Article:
This is important, too, because to keep the Supreme Court from moving quickly to the right on hot-button issues, Chief Justice John Roberts may try to peel off another conservative vote. Whether Barrett might be amenable to such overtures is hard to say, but we do know that during her time on the 7th Circuit, Fischman and Cope found that she has voted in a liberal direction about 20 percent of the time when at least one Democratic nominee is on the panel but only about 9 percent of the time when the panel is composed of three Republican nominees. That could indicate that Barrett is open to the arguments of her more liberal colleagues — or that she is choosing not to dissent in some cases for the sake of collegiality. Either way, though, it’s a sign that she does vote slightly differently depending on the composition of the panel, rather than being consistently conservative regardless of who she’s voting with.

Clifford W. Berlow, a partner at the law firm Jenner & Block who specializes in appellate litigation, said that this is in line with the 7th Circuit’s general reputation as a polite, respectful circuit. “I don’t think you’ve seen from Barrett or any of the other [Trump appointees] the sort of scathing, scorched-earth dissents or biting concurrences that you might see in some other circuits,” Berlow said. He added that he wouldn’t be surprised if Barrett carried this sense of collegiality with her to the Supreme Court.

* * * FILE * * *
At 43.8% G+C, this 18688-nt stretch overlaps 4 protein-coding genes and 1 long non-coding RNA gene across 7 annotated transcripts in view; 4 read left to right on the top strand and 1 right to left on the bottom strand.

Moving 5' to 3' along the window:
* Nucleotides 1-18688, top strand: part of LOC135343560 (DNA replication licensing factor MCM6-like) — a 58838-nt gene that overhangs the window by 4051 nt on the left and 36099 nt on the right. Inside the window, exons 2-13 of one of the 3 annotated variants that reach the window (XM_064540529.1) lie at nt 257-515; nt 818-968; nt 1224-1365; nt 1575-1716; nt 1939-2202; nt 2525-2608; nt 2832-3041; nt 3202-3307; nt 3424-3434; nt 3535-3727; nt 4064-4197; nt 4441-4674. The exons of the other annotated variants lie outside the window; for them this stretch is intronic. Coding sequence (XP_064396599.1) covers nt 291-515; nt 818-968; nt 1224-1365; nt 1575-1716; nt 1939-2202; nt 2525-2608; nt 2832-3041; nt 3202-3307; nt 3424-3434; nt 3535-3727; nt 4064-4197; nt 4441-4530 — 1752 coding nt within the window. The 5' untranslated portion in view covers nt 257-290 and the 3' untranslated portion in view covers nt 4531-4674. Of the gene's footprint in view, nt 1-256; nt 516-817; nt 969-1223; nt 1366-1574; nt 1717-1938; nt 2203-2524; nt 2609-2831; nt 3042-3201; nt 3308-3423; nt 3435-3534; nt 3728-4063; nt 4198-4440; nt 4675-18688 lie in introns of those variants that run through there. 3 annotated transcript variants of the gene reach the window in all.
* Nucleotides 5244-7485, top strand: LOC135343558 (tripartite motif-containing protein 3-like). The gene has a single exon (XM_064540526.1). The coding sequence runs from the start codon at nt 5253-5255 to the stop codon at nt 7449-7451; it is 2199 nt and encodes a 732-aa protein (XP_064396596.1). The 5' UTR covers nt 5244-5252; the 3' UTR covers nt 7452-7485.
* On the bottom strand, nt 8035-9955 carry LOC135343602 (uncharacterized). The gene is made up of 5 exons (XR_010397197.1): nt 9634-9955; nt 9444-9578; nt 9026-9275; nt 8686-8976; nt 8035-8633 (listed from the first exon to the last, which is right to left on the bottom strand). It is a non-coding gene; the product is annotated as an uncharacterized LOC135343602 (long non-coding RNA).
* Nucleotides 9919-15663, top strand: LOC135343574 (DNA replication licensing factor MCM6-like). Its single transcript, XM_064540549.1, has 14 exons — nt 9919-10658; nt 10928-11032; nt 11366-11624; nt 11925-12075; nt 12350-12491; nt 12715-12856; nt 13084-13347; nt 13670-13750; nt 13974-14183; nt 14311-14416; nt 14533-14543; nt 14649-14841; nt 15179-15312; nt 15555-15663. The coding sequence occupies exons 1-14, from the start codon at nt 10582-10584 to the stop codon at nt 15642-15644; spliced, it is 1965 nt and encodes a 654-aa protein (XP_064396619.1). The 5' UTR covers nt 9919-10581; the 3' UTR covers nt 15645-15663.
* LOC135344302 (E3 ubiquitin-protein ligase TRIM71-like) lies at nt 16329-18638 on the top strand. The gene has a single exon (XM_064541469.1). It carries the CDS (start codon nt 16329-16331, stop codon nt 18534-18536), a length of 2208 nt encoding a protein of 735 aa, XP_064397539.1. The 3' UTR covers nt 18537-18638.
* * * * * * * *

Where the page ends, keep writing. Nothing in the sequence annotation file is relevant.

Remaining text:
Overall, though, it’s plain from Barrett’s record why Republicans are eager to confirm her before the election and why Democrats are dead-set against her. With only a few years under her belt as a judge, she’s established herself as one of the most conservative members of a court that already has a lot of Republican appointees. If she’s confirmed, it seems fairly safe to assume that she would continue that pattern — even if she’s occasionally willing to break from her fellow conservatives.

What to watch for during Supreme Court confirmation hearings | FiveThirtyEight


  1. Most cases heard by an appellate court are fairly routine or not necessarily clearly political, which means there Fischman and Cope excluded around a thousand additional cases from their analysis because they could not classify the decisions as liberal or conservative. But for 1,716 cases they were able to code each decision as liberal or conservative, where “liberal” generally meant a decision was in favor of a criminal defendant or against the state. Decisions that were part liberal and part conservative were coded as a fraction of a decision for each side.

Amelia Thomson-DeVeaux is a senior editor and senior reporter for FiveThirtyEight.

Laura Bronner is a senior applied scientist at ETH Zürich and FiveThirtyEight’s former quantitative editor.

Anna Wiederkehr is a senior visual journalist for FiveThirtyEight.